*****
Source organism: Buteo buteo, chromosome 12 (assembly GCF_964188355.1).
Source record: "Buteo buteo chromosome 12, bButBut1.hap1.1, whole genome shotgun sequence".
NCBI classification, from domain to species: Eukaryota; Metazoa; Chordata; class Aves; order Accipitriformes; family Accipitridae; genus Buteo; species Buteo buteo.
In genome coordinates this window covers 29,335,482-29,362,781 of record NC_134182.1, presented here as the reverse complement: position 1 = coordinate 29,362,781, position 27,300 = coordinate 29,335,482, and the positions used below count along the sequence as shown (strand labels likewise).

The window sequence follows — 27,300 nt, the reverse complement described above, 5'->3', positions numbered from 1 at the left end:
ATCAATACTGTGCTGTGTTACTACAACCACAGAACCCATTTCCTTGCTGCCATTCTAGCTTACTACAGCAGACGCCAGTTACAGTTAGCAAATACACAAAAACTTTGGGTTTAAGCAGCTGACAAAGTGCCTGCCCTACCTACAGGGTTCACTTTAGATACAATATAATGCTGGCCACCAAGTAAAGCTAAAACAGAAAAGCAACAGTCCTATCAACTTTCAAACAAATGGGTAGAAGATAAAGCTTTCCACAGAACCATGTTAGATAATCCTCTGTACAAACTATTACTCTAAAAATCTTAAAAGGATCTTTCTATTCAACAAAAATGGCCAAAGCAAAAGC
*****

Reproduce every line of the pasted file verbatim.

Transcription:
Source organism: Buteo buteo, chromosome 12 (assembly GCF_964188355.1).
Source record: "Buteo buteo chromosome 12, bButBut1.hap1.1, whole genome shotgun sequence".
NCBI classification, from domain to species: Eukaryota; Metazoa; Chordata; class Aves; order Accipitriformes; family Accipitridae; genus Buteo; species Buteo buteo.
In genome coordinates this window covers 29,335,482-29,362,781 of record NC_134182.1, presented here as the reverse complement: position 1 = coordinate 29,362,781, position 27,300 = coordinate 29,335,482, and the positions used below count along the sequence as shown (strand labels likewise).

The window sequence follows — 27,300 nt, the reverse complement described above, 5'->3', positions numbered from 1 at the left end:
ATCAATACTGTGCTGTGTTACTACAACCACAGAACCCATTTCCTTGCTGCCATTCTAGCTTACTACAGCAGACGCCAGTTACAGTTAGCAAATACACAAAAACTTTGGGTTTAAGCAGCTGACAAAGTGCCTGCCCTACCTACAGGGTTCACTTTAGATACAATATAATGCTGGCCACCAAGTAAAGCTAAAACAGAAAAGCAACAGTCCTATCAACTTTCAAACAAATGGGTAGAAGATAAAGCTTTCCACAGAACCATGTTAGATAATCCTCTGTACAAACTATTACTCTAAAAATCTTAAAAGGATCTTTCTATTCAACAAAAATGGCCAAAGCAAAAGC